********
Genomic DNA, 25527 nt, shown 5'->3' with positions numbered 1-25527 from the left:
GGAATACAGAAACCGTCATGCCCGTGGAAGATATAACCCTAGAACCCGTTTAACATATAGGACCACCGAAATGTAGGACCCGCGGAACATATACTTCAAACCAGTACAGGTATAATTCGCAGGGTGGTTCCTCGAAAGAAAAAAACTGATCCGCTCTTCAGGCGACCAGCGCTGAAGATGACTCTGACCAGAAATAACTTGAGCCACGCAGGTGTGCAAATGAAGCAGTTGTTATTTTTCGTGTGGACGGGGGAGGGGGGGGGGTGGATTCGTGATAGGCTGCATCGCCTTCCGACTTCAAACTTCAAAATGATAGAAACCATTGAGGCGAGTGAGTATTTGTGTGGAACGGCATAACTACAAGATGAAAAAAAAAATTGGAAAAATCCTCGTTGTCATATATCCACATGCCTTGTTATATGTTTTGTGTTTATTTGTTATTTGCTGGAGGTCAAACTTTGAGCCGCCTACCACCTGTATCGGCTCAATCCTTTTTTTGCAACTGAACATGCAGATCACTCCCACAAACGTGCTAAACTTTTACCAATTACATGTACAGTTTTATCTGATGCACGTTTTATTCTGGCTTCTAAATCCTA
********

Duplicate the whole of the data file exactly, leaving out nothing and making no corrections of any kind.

Genomic DNA, 25527 nt, shown 5'->3' with positions numbered 1-25527 from the left:
GGAATACAGAAACCGTCATGCCCGTGGAAGATATAACCCTAGAACCCGTTTAACATATAGGACCACCGAAATGTAGGACCCGCGGAACATATACTTCAAACCAGTACAGGTATAATTCGCAGGGTGGTTCCTCGAAAGAAAAAAACTGATCCGCTCTTCAGGCGACCAGCGCTGAAGATGACTCTGACCAGAAATAACTTGAGCCACGCAGGTGTGCAAATGAAGCAGTTGTTATTTTTCGTGTGGACGGGGGAGGGGGGGGGGTGGATTCGTGATAGGCTGCATCGCCTTCCGACTTCAAACTTCAAAATGATAGAAACCATTGAGGCGAGTGAGTATTTGTGTGGAACGGCATAACTACAAGATGAAAAAAAAAATTGGAAAAATCCTCGTTGTCATATATCCACATGCCTTGTTATATGTTTTGTGTTTATTTGTTATTTGCTGGAGGTCAAACTTTGAGCCGCCTACCACCTGTATCGGCTCAATCCTTTTTTTGCAACTGAACATGCAGATCACTCCCACAAACGTGCTAAACTTTTACCAATTACATGTACAGTTTTATCTGATGCACGTTTTATTCTGGCTTCTAAATCCTA